SET YOUR HOURLY RATE OR PROJECT PRICE
Before you even start making money, you need to set either an hourly rate or a price per project. It’s another one of the important things to take care of before you start hustling for clients.
To set your hourly rate, you need to:
• Make a list of your expenses
• Know how much you want to earn per month
• Add taxes
Same goes when you decide on a project price but you also need to factor in how many hours you need per project. I personally have set project prices and charge an hourly rate for individual projects. Decide on how you want to charge your clients.
For products it’s a whole other ball game. You need to:
• Factor in all the direct, indirect and variable costs
• Compare with prices that your competitors are asking
• Think about what the product is worth to the customer
There are methods to calculate the price you need to ask for your product.
GOOD TO KNOW
There are a couple of things you need to remember when you start for yourself or judge someone who is freelancing:
• Hourly rate & income: You might see freelancers asking certain prices per hour without taxes that might seem insane for someone who works corporate. Or you think you can’t ask those prices as a freelancer but you have to realize that as a freelancer you’re responsible for all the taxes.
When you are employed at a company, the company pays the taxes that are added into the hourly rate of a freelancer. The hourly rate is not that different from what you would get paid at a normal job.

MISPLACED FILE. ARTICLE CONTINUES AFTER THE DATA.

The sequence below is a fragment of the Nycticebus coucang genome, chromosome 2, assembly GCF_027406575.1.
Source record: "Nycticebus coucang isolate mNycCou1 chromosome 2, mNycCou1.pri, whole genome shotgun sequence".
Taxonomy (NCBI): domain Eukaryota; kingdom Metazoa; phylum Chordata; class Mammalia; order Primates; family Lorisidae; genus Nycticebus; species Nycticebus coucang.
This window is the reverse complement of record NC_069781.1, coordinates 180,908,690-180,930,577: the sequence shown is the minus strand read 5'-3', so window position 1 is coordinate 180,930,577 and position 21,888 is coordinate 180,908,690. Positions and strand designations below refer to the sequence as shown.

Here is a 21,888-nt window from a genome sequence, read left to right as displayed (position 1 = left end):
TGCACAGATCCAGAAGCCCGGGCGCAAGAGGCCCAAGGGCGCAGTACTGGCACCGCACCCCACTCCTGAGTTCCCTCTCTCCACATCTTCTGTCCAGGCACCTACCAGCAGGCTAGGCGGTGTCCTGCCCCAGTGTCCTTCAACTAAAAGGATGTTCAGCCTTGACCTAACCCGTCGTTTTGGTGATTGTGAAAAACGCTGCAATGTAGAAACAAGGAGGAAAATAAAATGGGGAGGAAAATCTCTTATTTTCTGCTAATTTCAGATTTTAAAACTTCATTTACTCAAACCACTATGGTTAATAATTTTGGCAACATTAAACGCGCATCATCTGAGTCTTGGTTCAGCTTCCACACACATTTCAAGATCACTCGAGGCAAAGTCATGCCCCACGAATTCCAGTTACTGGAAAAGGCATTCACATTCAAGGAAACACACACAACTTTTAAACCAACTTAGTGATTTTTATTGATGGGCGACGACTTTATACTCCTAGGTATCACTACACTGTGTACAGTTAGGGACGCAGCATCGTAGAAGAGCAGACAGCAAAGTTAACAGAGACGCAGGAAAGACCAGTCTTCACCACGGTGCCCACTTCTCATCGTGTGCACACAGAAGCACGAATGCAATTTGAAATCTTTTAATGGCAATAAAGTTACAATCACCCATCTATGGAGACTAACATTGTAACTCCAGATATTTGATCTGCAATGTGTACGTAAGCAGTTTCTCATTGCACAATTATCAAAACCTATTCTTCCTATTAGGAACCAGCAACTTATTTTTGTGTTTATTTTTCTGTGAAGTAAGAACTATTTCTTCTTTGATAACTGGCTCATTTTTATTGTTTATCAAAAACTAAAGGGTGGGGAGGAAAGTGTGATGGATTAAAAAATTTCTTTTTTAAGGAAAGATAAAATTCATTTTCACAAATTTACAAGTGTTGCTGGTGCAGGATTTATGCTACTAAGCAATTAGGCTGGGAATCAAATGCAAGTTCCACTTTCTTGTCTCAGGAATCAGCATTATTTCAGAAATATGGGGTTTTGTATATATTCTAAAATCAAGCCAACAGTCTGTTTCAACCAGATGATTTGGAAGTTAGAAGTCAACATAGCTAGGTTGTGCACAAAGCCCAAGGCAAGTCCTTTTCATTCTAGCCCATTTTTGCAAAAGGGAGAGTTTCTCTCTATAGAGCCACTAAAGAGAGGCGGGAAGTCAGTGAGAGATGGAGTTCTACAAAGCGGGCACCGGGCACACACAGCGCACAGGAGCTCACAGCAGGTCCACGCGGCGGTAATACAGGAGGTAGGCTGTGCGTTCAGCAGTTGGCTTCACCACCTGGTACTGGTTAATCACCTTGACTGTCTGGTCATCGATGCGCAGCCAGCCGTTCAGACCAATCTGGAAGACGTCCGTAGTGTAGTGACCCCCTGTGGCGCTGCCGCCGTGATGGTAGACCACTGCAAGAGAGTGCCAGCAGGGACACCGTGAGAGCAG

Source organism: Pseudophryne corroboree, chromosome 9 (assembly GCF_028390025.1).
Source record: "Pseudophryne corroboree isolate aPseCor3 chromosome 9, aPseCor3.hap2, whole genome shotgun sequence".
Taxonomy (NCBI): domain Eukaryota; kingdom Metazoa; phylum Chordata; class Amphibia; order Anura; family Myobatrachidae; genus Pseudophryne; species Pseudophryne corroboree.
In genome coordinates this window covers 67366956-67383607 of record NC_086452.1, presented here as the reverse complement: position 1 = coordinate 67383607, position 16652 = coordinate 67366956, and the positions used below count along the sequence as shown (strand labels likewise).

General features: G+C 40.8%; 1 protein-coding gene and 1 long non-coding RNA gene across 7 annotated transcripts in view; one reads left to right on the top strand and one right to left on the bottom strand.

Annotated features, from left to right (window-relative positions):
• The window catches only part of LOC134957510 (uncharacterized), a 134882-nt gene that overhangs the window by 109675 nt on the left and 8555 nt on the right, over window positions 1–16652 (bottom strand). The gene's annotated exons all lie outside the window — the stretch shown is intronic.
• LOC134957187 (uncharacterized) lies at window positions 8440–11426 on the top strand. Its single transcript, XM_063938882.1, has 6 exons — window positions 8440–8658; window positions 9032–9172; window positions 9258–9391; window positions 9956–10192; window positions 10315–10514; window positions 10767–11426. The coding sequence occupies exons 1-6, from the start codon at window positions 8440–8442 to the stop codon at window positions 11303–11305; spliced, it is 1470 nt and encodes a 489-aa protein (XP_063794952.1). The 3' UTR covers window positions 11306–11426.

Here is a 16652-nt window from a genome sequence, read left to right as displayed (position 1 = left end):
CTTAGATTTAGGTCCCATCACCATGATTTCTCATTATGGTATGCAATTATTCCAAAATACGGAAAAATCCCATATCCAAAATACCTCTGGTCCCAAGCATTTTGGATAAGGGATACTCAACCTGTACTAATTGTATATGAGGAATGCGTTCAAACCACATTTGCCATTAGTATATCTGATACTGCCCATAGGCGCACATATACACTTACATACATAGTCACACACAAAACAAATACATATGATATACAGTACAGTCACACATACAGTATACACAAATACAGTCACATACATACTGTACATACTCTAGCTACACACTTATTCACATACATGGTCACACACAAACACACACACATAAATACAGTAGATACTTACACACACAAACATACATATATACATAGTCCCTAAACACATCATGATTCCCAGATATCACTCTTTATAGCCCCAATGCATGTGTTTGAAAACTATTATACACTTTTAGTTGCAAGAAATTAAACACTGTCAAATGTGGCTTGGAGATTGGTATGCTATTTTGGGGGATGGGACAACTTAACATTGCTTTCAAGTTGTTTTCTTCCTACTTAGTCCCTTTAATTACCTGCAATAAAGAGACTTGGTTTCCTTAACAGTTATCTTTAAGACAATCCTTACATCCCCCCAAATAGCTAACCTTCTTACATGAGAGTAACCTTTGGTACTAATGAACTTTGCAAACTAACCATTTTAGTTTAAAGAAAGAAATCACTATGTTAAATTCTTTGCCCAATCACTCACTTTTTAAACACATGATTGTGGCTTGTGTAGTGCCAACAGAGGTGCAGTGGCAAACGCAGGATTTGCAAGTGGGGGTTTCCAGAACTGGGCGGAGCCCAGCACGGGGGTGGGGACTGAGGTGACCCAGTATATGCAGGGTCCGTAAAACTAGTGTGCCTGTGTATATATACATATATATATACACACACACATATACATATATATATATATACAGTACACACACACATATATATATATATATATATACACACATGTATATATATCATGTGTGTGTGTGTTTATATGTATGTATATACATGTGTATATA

This also means you need to earn a sh*t ton more money to pay yourself a normal salary. If you want to earn, let’s say, 2000 euro per month. You probably need to earn 2-3 times that amount to pay yourself.
• Every business is different: My parents have been business owners for over 30 years. They have an Italian restaurant that is full almost every weekend. They have worked hard over the years to build the name they have now. However, when they opened the customers pretty steadily came in. And they kept coming, even when the competition grew.
When I started, I was really lucky that a couple of people wanted to take a chance on me. I still to this day struggle to find projects. It’s something that my parents really can’t wrap their minds around that it’s way harder for me to find new clients.
In other words, every business works differently. Every business grows — or fails — in their own way. Just because your business is not as far as someone else’s does not mean it will not be successful.
• Support is everything: As a friend, family or fellow business owner you have the power to make a big impact by supporting your friends business. Even if you really do not get it, you can show up when they have an event, refer them when you know someone is looking for a collaborator or buy their product. Even just saying you support them and their journey can make a positive impact.
GET THE WORD OUT
After you start your own business and you get all your ducks in a row, you can start hustling for projects and customers. Your first clients and customers will most likely be people in your own netwerk. That’s why it’s important to get the word out that you’ve started your own business — read further on creating a pitch to let people know.
When you finish your first project, make sure you get a review. Reviews are the best way to build social proof. The more social proof you can get, the better because it helps other clients and customers to do business with you.
CREATE A PITCH
Whenever someone asks you what you do, you need to have your pitch ready. I know, super daunting. I still choke up when someone asks me this but it’s part of starting your own business. I am right now working on a pitch that is short, sweet and gets people to work with me. Right now I’m using this free online course from WePresent that will take 30 minutes to an hour.